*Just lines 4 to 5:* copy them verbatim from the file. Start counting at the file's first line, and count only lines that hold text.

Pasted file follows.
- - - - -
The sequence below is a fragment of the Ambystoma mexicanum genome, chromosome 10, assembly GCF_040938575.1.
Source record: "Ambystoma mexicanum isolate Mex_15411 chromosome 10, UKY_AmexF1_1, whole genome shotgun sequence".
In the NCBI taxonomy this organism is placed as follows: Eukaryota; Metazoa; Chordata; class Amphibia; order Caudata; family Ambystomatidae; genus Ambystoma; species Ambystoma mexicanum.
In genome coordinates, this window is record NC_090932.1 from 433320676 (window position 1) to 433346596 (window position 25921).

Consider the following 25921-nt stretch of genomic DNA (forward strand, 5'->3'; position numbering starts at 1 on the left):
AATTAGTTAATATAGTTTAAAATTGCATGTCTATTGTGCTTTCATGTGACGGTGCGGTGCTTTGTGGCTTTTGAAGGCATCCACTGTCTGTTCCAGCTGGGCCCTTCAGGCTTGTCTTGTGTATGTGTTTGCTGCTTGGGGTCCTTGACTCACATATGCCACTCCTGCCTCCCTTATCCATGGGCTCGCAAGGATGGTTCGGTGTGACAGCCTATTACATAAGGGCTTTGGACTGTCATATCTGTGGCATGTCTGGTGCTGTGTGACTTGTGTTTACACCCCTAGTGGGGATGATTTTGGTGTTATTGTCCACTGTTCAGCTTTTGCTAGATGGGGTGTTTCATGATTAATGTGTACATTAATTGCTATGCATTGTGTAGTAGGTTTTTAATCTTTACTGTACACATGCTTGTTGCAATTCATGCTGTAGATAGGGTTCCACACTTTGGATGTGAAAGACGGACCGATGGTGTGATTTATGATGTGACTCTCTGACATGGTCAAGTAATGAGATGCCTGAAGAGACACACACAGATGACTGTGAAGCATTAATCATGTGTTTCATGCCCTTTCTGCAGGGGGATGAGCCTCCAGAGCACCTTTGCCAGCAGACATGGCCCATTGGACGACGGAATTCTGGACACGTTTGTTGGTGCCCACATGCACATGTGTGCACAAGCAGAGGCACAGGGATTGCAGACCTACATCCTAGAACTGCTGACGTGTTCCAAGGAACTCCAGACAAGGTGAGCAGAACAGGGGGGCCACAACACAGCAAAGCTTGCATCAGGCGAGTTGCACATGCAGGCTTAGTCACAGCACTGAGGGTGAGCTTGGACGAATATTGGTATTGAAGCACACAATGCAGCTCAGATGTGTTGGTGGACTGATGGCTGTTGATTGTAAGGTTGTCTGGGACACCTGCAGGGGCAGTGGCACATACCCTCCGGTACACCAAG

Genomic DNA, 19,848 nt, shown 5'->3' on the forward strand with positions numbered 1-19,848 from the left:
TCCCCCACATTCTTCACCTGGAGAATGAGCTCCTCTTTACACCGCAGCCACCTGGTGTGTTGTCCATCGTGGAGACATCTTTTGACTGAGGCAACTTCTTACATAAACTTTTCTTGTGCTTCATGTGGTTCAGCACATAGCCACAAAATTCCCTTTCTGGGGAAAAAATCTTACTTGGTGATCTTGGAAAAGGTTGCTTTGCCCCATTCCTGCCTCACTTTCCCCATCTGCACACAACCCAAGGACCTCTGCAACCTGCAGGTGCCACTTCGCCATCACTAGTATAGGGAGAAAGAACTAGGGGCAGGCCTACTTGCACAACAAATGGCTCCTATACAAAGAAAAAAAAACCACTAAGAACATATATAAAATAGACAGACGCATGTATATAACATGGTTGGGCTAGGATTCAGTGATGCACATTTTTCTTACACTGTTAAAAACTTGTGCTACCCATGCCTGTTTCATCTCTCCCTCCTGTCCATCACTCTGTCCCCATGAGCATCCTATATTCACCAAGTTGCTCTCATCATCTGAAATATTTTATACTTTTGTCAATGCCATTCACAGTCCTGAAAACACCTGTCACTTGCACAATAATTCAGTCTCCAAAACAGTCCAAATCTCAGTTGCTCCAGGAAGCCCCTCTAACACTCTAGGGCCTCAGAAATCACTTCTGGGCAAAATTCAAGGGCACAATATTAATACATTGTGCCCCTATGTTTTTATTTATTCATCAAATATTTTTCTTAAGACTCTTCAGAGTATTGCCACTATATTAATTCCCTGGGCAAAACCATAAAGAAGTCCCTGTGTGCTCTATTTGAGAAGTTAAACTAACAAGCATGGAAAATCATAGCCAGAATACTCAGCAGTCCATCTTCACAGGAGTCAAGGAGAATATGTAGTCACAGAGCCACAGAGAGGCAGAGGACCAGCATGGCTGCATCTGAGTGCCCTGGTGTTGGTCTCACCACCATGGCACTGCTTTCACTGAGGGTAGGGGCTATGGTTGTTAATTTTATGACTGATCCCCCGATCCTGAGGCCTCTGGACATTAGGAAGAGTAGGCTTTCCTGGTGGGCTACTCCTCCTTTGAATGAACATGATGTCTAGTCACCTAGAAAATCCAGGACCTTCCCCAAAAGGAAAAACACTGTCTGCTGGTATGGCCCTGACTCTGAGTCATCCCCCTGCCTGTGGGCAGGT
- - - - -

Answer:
In genome coordinates, this window is record NC_090932.1 from 433320676 (window position 1) to 433346596 (window position 25921).

Consider the following 25921-nt stretch of genomic DNA (forward strand, 5'->3'; position numbering starts at 1 on the left):